To that effect, the local governments own part of the utility companies which operate the power plants and own part of the Lefdal Mine and other locations. But even without notable subsidies (i.e. cash payments to companies), market players were able to figure it out, for everybody’s benefit.
The utilities win because they can sell their cheap electricity close to home. The computing companies like IBM and Northern Bitcoin win because they can get cheap electricity, storage, and security. Data center operators like Lefdal win because they can charge rent for otherwise unused and unneeded space.
However, in a recent about-face, the central government in Oslo has decided to remove cryptocurrency miners from the list of companies which pay a preferential tax rate on electricity consumption.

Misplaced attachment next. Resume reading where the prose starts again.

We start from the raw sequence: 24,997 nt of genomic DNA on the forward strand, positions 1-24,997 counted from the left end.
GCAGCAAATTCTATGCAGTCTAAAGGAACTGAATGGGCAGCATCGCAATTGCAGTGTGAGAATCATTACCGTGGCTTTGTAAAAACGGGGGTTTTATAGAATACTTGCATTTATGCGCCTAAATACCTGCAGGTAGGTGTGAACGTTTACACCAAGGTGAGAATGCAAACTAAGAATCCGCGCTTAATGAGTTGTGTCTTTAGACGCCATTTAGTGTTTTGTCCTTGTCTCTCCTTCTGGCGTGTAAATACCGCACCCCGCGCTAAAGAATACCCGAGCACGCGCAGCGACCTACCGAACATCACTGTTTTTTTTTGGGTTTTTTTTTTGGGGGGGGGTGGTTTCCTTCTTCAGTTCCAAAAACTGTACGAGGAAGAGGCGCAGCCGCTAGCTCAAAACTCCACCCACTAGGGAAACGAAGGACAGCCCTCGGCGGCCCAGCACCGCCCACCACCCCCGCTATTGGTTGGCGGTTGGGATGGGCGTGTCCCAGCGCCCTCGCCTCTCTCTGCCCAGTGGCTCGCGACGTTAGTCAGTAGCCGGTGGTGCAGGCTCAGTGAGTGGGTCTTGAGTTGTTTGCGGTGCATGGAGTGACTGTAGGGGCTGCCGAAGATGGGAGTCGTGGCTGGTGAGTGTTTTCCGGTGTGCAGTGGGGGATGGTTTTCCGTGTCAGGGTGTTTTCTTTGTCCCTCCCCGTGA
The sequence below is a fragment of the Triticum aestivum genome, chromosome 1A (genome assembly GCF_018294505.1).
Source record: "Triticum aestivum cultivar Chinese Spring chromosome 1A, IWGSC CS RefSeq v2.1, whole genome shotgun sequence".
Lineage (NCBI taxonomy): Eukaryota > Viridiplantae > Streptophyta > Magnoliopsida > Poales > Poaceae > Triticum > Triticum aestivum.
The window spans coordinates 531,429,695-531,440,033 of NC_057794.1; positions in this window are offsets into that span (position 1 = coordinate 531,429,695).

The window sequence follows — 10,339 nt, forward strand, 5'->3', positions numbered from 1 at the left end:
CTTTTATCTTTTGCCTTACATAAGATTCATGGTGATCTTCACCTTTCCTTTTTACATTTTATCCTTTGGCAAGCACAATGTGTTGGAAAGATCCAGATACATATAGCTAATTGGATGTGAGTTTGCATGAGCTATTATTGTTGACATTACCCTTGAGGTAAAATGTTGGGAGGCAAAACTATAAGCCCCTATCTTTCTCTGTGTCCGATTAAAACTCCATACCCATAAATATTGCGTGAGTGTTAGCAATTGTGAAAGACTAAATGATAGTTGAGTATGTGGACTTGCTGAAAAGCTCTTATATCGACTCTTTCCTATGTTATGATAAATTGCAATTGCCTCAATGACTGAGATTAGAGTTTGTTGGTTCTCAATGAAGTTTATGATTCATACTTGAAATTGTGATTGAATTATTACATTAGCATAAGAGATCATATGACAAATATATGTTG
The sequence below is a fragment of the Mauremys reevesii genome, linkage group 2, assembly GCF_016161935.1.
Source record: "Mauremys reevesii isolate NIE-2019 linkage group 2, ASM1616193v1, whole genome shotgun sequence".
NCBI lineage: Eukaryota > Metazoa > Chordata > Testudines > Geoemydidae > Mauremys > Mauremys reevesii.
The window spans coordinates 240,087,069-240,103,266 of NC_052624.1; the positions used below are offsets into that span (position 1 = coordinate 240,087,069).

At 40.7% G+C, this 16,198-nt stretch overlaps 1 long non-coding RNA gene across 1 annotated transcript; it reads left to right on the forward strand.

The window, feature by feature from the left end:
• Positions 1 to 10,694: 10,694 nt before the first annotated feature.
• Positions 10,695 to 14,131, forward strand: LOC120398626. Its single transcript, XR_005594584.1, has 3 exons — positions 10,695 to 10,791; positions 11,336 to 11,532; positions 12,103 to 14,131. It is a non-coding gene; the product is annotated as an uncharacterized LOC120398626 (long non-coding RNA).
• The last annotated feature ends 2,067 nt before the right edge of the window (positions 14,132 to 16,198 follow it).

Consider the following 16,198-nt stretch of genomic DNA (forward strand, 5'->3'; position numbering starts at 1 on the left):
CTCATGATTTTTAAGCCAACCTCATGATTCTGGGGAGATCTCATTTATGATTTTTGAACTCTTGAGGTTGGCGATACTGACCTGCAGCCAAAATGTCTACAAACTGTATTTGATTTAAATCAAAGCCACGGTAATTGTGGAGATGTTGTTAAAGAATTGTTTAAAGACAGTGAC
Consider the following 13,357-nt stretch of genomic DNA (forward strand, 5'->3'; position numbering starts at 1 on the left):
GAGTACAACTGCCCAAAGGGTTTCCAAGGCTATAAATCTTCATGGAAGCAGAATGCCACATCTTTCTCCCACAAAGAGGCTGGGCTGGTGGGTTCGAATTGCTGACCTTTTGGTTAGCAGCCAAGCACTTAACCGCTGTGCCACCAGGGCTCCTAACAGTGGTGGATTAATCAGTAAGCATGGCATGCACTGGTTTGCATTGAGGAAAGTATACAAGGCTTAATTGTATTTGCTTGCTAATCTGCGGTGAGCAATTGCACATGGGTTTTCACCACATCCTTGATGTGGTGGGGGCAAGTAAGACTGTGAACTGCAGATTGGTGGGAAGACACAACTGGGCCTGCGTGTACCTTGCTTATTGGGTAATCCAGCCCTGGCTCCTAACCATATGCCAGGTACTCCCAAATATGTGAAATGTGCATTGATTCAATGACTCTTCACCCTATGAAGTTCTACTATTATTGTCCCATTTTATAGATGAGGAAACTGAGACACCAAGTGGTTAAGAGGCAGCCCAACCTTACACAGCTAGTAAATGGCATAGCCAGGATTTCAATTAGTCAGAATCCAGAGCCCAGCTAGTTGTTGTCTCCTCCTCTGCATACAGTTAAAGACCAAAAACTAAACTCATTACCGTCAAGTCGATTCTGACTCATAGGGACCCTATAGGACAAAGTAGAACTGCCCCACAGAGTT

Normally, energy-intensive companies, including data centers, pay a preferential tax on electricity consumed of 0.48 ore ($0.00056). According to a report by Norwegian media Aftenposten, this tax will rise to 16.58 ore ($0.019) this year for cryptocurrency miners exclusively.
The argument by left-wing politician Lars Haltbrekken, who sponsored the initiative: “Norway cannot continue to provide huge tax incentives for the most dirty form of cryptocurrency output […] [bitcoin] requires a lot of energy and generates large greenhouse gas emissions globally.”
Since Norway generates its electricity using hydro, precisely the opposite is true: No greenhouse-gas emissions, or any emissions for that matter would be produced if all crypto mining was done in Norway, as opposed to China, where mining is done with coal and with emissions.
But not only in Norway is the share of renewable and emission-free energy high. According to research by Coinshares, bitcoins consume about 77.6 percent of their energy in the form of renewables globally.